My least favorite Christmas song of all time is "Little Drummer Boy" (which is modern and religious, hmm...). It just makes me wince to hear it (apologies in advance to those who like it).

Another holiday song I find really interesting from the standpoint of the whole secular/religous debate is Sleigh Ride (1948). Everyone recognizes it as a Christmas song, though it goes to heroic efforts to say nothing about Jesus or Santa, while drenching the listeners in all the other seasonal trappings (snow, pumpkin pie, fire, chestnuts). The occasion in the song is supposedly a "birthday party at the home of Farmer Gray" and unless this is a cheesy crypto-religious reference to the birth of baby Jesus, it suggests the song is almost going out of its way to deny it's about Christmas. This suggests to me that the secularization of Christmas was well underway over 50 years ago, and by that standard ought to be considered part of the American tradition rather than some "new" liberal conspiracy.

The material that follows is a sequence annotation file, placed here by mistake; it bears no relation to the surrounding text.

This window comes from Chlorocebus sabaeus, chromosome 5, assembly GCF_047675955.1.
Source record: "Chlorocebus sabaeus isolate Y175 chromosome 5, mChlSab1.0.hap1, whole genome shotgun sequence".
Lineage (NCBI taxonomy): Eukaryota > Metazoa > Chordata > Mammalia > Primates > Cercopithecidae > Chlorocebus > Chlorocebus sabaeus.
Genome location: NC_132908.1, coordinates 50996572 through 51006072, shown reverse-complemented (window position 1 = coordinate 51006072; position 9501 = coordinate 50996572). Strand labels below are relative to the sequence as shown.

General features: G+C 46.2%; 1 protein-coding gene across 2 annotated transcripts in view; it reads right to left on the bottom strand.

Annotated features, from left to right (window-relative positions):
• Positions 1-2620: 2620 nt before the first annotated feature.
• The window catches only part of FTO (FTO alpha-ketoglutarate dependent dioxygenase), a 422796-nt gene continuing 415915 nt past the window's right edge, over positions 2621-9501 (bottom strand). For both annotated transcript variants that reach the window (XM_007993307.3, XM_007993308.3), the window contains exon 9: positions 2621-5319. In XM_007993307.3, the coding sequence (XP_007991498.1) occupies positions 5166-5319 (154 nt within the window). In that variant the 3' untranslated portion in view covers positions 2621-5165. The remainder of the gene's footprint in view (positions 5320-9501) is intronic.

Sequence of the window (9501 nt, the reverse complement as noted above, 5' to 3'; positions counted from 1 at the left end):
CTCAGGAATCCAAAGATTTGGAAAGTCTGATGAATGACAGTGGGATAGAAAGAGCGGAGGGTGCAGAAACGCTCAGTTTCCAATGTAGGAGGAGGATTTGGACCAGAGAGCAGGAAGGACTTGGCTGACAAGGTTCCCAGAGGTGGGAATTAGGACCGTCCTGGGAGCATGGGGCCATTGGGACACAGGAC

Posted by: Paul Callahan at December 31, 2004 10:25 AM

My day job *stops* at 1800. (Sometimes at 1400).

When it comes to appreciating older eras, we are usually looking at some much closer simulacrum. Why is Tolkien's fantasy considered "medievalist"? It's awfully hard to relate most of it to what is usually called "the Middle Ages" in any straightforward fashion.

Rather, the Hobbit is a product of the 1930s, and LotR a product of the 1940s and 50s, overlapping with my own lifetime. Tolkien was drenched in medieval literature, but he was a modern man.

I feel that the Middle Ages is a remote continent, inaccessible to us, while Tolkien's Middle Earth is a vast peninsula of it that our ships can indeed reach. It still seems pretty exotic and evocative when we get there, but it's much closer than the real thing.